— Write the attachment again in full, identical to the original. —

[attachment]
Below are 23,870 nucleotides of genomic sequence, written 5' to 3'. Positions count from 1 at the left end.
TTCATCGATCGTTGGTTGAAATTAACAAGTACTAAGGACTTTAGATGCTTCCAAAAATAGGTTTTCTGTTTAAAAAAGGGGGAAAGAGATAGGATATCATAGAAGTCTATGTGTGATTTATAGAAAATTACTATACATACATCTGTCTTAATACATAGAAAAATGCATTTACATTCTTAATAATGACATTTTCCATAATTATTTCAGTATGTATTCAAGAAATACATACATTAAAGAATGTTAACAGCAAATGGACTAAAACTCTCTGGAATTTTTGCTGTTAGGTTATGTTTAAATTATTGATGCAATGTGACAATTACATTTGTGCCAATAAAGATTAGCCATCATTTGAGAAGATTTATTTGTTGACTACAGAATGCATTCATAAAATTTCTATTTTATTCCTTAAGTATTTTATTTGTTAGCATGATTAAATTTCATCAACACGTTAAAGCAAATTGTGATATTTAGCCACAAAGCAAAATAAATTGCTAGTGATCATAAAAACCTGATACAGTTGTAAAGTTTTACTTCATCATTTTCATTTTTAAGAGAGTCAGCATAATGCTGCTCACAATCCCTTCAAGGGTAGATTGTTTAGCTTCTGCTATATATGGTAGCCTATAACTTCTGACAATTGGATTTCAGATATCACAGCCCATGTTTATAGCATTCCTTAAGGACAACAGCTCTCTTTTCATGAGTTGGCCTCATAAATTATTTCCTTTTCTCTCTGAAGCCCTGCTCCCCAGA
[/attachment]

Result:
Below are 23,870 nucleotides of genomic sequence, written 5' to 3'. Positions count from 1 at the left end.
TTCATCGATCGTTGGTTGAAATTAACAAGTACTAAGGACTTTAGATGCTTCCAAAAATAGGTTTTCTGTTTAAAAAAGGGGGAAAGAGATAGGATATCATAGAAGTCTATGTGTGATTTATAGAAAATTACTATACATACATCTGTCTTAATACATAGAAAAATGCATTTACATTCTTAATAATGACATTTTCCATAATTATTTCAGTATGTATTCAAGAAATACATACATTAAAGAATGTTAACAGCAAATGGACTAAAACTCTCTGGAATTTTTGCTGTTAGGTTATGTTTAAATTATTGATGCAATGTGACAATTACATTTGTGCCAATAAAGATTAGCCATCATTTGAGAAGATTTATTTGTTGACTACAGAATGCATTCATAAAATTTCTATTTTATTCCTTAAGTATTTTATTTGTTAGCATGATTAAATTTCATCAACACGTTAAAGCAAATTGTGATATTTAGCCACAAAGCAAAATAAATTGCTAGTGATCATAAAAACCTGATACAGTTGTAAAGTTTTACTTCATCATTTTCATTTTTAAGAGAGTCAGCATAATGCTGCTCACAATCCCTTCAAGGGTAGATTGTTTAGCTTCTGCTATATATGGTAGCCTATAACTTCTGACAATTGGATTTCAGATATCACAGCCCATGTTTATAGCATTCCTTAAGGACAACAGCTCTCTTTTCATGAGTTGGCCTCATAAATTATTTCCTTTTCTCTCTGAAGCCCTGCTCCCCAGA